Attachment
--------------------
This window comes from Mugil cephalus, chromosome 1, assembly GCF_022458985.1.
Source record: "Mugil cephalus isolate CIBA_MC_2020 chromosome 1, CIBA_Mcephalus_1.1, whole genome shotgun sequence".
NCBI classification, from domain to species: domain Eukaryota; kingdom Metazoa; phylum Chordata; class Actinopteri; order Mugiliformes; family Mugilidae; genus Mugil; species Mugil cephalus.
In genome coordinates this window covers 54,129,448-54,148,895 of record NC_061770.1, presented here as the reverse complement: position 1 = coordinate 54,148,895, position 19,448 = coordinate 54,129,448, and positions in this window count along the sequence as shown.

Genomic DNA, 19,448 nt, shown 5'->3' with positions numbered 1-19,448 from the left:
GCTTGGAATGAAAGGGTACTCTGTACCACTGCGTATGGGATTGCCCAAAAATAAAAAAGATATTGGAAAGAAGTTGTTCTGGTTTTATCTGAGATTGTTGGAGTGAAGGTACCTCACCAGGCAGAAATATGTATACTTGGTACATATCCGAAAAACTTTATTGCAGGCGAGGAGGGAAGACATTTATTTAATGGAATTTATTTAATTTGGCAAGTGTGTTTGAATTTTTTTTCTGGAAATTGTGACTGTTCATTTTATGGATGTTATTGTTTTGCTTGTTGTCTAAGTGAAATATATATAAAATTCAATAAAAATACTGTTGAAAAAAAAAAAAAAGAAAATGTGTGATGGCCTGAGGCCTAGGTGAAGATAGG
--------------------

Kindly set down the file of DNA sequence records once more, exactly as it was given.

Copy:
This window comes from Mugil cephalus, chromosome 1, assembly GCF_022458985.1.
Source record: "Mugil cephalus isolate CIBA_MC_2020 chromosome 1, CIBA_Mcephalus_1.1, whole genome shotgun sequence".
NCBI classification, from domain to species: domain Eukaryota; kingdom Metazoa; phylum Chordata; class Actinopteri; order Mugiliformes; family Mugilidae; genus Mugil; species Mugil cephalus.
In genome coordinates this window covers 54,129,448-54,148,895 of record NC_061770.1, presented here as the reverse complement: position 1 = coordinate 54,148,895, position 19,448 = coordinate 54,129,448, and positions in this window count along the sequence as shown.

Genomic DNA, 19,448 nt, shown 5'->3' with positions numbered 1-19,448 from the left:
GCTTGGAATGAAAGGGTACTCTGTACCACTGCGTATGGGATTGCCCAAAAATAAAAAAGATATTGGAAAGAAGTTGTTCTGGTTTTATCTGAGATTGTTGGAGTGAAGGTACCTCACCAGGCAGAAATATGTATACTTGGTACATATCCGAAAAACTTTATTGCAGGCGAGGAGGGAAGACATTTATTTAATGGAATTTATTTAATTTGGCAAGTGTGTTTGAATTTTTTTTCTGGAAATTGTGACTGTTCATTTTATGGATGTTATTGTTTTGCTTGTTGTCTAAGTGAAATATATATAAAATTCAATAAAAATACTGTTGAAAAAAAAAAAAAAGAAAATGTGTGATGGCCTGAGGCCTAGGTGAAGATAGG